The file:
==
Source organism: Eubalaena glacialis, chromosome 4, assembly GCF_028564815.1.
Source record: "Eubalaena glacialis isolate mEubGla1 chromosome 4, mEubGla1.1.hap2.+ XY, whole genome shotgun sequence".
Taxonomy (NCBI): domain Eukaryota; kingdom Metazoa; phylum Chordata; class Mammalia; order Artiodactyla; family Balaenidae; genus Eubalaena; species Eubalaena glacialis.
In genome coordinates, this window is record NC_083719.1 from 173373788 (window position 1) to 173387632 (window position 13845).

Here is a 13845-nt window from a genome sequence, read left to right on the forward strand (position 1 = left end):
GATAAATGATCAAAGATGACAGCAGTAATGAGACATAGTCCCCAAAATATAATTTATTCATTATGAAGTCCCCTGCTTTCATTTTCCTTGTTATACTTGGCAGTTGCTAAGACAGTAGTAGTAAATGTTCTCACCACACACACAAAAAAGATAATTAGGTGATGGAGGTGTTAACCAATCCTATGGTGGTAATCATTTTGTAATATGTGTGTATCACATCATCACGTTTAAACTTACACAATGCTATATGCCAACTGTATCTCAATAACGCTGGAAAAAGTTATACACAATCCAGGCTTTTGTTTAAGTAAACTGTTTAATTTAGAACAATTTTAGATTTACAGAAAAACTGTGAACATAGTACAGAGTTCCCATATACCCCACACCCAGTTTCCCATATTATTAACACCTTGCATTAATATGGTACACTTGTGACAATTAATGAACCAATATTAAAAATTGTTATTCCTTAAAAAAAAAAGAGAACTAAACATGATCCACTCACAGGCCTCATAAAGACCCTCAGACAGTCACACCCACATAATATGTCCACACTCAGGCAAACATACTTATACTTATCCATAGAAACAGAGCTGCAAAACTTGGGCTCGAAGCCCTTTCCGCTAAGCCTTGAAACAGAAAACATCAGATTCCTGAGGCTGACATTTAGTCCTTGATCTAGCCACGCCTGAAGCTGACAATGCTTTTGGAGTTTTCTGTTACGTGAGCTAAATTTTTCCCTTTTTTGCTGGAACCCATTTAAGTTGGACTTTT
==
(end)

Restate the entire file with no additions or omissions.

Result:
Source organism: Eubalaena glacialis, chromosome 4, assembly GCF_028564815.1.
Source record: "Eubalaena glacialis isolate mEubGla1 chromosome 4, mEubGla1.1.hap2.+ XY, whole genome shotgun sequence".
Taxonomy (NCBI): domain Eukaryota; kingdom Metazoa; phylum Chordata; class Mammalia; order Artiodactyla; family Balaenidae; genus Eubalaena; species Eubalaena glacialis.
In genome coordinates, this window is record NC_083719.1 from 173373788 (window position 1) to 173387632 (window position 13845).

Here is a 13845-nt window from a genome sequence, read left to right on the forward strand (position 1 = left end):
GATAAATGATCAAAGATGACAGCAGTAATGAGACATAGTCCCCAAAATATAATTTATTCATTATGAAGTCCCCTGCTTTCATTTTCCTTGTTATACTTGGCAGTTGCTAAGACAGTAGTAGTAAATGTTCTCACCACACACACAAAAAAGATAATTAGGTGATGGAGGTGTTAACCAATCCTATGGTGGTAATCATTTTGTAATATGTGTGTATCACATCATCACGTTTAAACTTACACAATGCTATATGCCAACTGTATCTCAATAACGCTGGAAAAAGTTATACACAATCCAGGCTTTTGTTTAAGTAAACTGTTTAATTTAGAACAATTTTAGATTTACAGAAAAACTGTGAACATAGTACAGAGTTCCCATATACCCCACACCCAGTTTCCCATATTATTAACACCTTGCATTAATATGGTACACTTGTGACAATTAATGAACCAATATTAAAAATTGTTATTCCTTAAAAAAAAAAGAGAACTAAACATGATCCACTCACAGGCCTCATAAAGACCCTCAGACAGTCACACCCACATAATATGTCCACACTCAGGCAAACATACTTATACTTATCCATAGAAACAGAGCTGCAAAACTTGGGCTCGAAGCCCTTTCCGCTAAGCCTTGAAACAGAAAACATCAGATTCCTGAGGCTGACATTTAGTCCTTGATCTAGCCACGCCTGAAGCTGACAATGCTTTTGGAGTTTTCTGTTACGTGAGCTAAATTTTTCCCTTTTTTGCTGGAACCCATTTAAGTTGGACTTTT